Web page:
Nebraska Cooperative Fish & Wildlife Research Unit


Date of this Version



Jezierski, C., R. Loehman, and A. Schramm. 2010. Understanding the science of climate change: Talking points - impacts to Alaska Boreal and Arctic. Natural Resource Report NPS/NRPC/NRR - 2010/224.


US government work.


Alaska is a huge state spanning 375 million acres and occupying nearly one-fifth of the land area of the contiguous 48 states. More than half of the coastline of the entire United States is in Alaska. Due to the great size and geographically diverse nature of Alaska, two bioregional documents were produced: “Boreal and Arctic” and “Alaska Maritime and Transitional.” In Alaska, the vast majority of the land is public; with approximately 222 million acres (approximately 60%) designated federal lands and another 90 million acres (approximately 24%) in state ownership. There are 17 National Park Service (NPS) areas in Alaska covering over 54 million acres; this represents two-thirds of the land in the entire National Park system. Wrangell-St. Elias is the largest NPS unit at over 13 million acres in size. There are 16 National Wildlife Refuges in Alaska totaling over 76 million acres, representing approximately 80% of the entire National Wildlife Refuge system. The two national forests in Alaska encompass nearly 22 million acres; Tongass National Forest is the largest United States Forest Service unit, with nearly 17 million acres. The Bureau of Land Management manages almost 78 million acres in Alaska.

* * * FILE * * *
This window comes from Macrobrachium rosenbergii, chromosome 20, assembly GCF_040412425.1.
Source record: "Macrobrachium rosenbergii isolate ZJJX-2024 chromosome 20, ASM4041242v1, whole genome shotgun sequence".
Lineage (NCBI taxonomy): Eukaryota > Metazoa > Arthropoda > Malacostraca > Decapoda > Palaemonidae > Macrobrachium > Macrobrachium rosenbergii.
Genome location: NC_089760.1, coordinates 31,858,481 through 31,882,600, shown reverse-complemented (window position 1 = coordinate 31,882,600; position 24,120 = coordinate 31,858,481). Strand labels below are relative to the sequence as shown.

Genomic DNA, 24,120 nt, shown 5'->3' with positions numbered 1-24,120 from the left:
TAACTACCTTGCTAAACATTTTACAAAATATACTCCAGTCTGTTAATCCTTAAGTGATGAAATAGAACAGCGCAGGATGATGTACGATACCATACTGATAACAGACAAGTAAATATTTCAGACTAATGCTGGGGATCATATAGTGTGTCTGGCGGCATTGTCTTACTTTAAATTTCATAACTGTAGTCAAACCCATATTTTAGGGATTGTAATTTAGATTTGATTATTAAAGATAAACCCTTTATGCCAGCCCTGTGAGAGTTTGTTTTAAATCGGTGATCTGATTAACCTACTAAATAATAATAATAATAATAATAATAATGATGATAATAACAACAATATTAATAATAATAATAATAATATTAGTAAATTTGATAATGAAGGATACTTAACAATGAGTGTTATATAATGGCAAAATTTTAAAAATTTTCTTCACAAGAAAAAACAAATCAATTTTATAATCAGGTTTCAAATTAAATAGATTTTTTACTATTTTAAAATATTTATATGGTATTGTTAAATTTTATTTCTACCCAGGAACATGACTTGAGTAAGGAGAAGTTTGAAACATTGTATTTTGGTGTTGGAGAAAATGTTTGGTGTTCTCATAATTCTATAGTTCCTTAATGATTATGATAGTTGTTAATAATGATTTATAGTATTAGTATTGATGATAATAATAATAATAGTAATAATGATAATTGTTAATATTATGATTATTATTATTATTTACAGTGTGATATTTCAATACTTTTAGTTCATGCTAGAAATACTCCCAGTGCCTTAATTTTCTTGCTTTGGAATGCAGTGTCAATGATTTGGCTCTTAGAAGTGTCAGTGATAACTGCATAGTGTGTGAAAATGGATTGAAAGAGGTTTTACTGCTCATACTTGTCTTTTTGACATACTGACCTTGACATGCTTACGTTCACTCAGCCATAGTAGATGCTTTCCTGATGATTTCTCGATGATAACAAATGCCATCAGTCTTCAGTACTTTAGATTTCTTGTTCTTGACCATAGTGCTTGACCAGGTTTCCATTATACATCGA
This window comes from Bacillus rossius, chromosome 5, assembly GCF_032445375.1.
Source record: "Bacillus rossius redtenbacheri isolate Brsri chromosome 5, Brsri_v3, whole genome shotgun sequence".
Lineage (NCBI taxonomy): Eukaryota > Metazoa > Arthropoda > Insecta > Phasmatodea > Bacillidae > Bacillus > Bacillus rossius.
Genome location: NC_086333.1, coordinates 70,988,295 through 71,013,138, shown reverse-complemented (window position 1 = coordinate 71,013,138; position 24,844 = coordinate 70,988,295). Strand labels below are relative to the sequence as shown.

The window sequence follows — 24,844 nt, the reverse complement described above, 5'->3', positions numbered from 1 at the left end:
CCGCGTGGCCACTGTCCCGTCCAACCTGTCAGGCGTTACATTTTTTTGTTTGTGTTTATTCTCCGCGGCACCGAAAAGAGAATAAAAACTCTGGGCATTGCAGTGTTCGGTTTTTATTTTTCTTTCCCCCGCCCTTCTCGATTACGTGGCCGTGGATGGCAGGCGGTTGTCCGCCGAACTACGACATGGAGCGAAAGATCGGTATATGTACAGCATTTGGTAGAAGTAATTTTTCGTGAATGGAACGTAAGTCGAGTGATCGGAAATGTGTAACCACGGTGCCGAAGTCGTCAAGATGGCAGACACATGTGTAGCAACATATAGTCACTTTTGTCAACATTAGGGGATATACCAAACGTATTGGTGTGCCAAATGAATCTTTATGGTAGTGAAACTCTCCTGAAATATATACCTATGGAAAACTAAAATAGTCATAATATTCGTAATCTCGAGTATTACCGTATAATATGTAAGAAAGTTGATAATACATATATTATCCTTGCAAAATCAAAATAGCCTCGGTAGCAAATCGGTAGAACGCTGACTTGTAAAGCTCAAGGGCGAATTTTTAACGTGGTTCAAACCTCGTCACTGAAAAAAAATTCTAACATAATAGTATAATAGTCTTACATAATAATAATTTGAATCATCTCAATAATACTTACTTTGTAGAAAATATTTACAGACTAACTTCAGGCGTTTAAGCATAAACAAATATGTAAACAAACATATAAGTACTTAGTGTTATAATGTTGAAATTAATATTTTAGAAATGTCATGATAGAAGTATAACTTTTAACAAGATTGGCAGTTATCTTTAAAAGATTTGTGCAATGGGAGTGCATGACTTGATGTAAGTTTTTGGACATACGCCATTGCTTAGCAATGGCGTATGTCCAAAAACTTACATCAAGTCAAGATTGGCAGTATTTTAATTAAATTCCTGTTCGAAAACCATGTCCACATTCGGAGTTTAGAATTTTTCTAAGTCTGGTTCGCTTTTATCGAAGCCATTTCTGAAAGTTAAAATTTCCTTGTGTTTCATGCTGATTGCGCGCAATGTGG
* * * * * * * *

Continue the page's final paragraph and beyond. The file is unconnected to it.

Climate changes in the Boreal and Arctic bioregion include increased mean, minimum, and maximum annual and seasonal temperatures, especially in the spring and winter, resulting in earlier spring budding, an increase in the length of the growing season, and an increase in the annual numbers of snow-free and frost-free days. Hotter, drier summers contribute to drought stress in the boreal forest, leading to reduced tree growth, changes in rates of carbon sequestration, and increased disturbance from fires and insect outbreaks. In addition, shrub expansion into Arctic tundra is altering forage availability for caribou and other wildlife. Additional climate change impacts include changes to regional hydrology, including decreased spatial extent of glaciers and sea ice, and increased sea surface temperatures. Secondary effects include shifts in plankton availability in the Bering Sea, which in turn is impacting the distribution and population dynamics of fish, seabird, and wildlife species.